A few months back, I did a series entitled Another Man where I delineated the 5 most influential men in my life. That series arose from a quote I read that said for a boy to grow into a man requires the influence of another man. This has certainly been true in my life.
But this is only half of the truth, at least for me. I can certainly say that I wouldn’t be who I am today (whoever that is) if not for the influence of my mother. In fact, if I were to go so far as to rank people according to their influence in my life, I’d be hard pressed to find anybody more important to the formation of my character than Myrna Armstrong Bybee.
If my father taught me toughness, I learned tenderness from Mom. She was so full of warmth to me. Make no mistake: she was certainly capable of correcting me if the occasion warranted it. (Her coldest glances were reserved for the moments I would act up in church.) But she was always quick to remind me of her steadfast love for me, too. No matter how disobedient I might’ve been, she always reminded me how much she loved me. In fact, those were the last words she ever spoke to me.
My mother also taught me compassion. Many an afternoon my play-time was truncated because of her compassion. My Mom was a school teacher for over 20 years. A lot of her students lived in the housing project adjacent to our school. Occasionally, one of her students would need a ride home from school. I distinctly remember an afternoon when we had to take this little black boy home because his Mom forgot to come pick him up. Apparently the 15 minute drive out of our way was a major intrusion upon my afternoon Nintendo time. As soon as he got out of the car, I started griping and complaining. “Why did we have to take that kid home? It’s not our fault he didn’t have a ride. Why can’t his own Mom come get him?” After I finished my idiotic diatribe, my mother calmly preached a 14 word sermon to me: “Jason, we took him home because that’s what Jesus would want us to do.” I think of that moment often. I doubt my mother ever knew that was one of the formative moments of my life.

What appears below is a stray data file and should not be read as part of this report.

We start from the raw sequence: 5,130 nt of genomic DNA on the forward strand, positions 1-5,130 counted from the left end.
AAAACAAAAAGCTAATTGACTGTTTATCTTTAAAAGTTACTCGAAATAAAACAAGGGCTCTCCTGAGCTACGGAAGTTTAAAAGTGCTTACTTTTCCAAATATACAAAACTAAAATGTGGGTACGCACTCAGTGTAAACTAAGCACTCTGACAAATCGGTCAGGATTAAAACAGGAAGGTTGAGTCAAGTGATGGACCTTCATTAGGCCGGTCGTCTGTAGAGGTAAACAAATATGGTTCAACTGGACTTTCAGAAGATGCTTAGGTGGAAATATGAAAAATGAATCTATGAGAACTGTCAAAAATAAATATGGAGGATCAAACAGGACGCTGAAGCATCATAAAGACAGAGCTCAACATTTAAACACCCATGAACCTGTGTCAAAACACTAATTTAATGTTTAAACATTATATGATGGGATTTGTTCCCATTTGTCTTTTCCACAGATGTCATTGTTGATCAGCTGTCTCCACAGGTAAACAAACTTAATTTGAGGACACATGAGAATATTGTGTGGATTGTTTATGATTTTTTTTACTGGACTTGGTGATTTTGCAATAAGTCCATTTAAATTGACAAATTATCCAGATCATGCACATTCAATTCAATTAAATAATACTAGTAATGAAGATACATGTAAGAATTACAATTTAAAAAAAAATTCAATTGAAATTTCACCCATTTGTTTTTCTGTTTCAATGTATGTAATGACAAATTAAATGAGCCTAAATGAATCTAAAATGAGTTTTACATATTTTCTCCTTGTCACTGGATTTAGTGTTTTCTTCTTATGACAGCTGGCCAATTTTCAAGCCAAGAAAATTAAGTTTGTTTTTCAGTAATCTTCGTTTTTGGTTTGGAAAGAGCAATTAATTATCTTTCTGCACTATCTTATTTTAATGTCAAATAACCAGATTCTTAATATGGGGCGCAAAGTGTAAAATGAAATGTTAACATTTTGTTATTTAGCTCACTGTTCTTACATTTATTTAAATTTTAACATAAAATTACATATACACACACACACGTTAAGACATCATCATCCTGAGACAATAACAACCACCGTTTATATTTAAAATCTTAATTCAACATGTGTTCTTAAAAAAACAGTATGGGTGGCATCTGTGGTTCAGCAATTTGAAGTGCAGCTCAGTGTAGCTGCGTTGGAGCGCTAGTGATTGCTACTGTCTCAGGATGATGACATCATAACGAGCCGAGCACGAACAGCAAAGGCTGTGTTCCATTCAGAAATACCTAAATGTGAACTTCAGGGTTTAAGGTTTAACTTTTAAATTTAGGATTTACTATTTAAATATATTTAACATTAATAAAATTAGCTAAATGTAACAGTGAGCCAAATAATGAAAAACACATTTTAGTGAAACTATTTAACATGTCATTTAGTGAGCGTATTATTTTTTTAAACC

Today marks the 13th anniversary of my mother’s death. She left this world much too early and I miss her more today than I ever have. But I’m eternally thankful for her influence. God couldn’t have given me a finer mother. You didn’t simply raise a boy, Mom. Your influence continues to raise me into the man I’m becoming.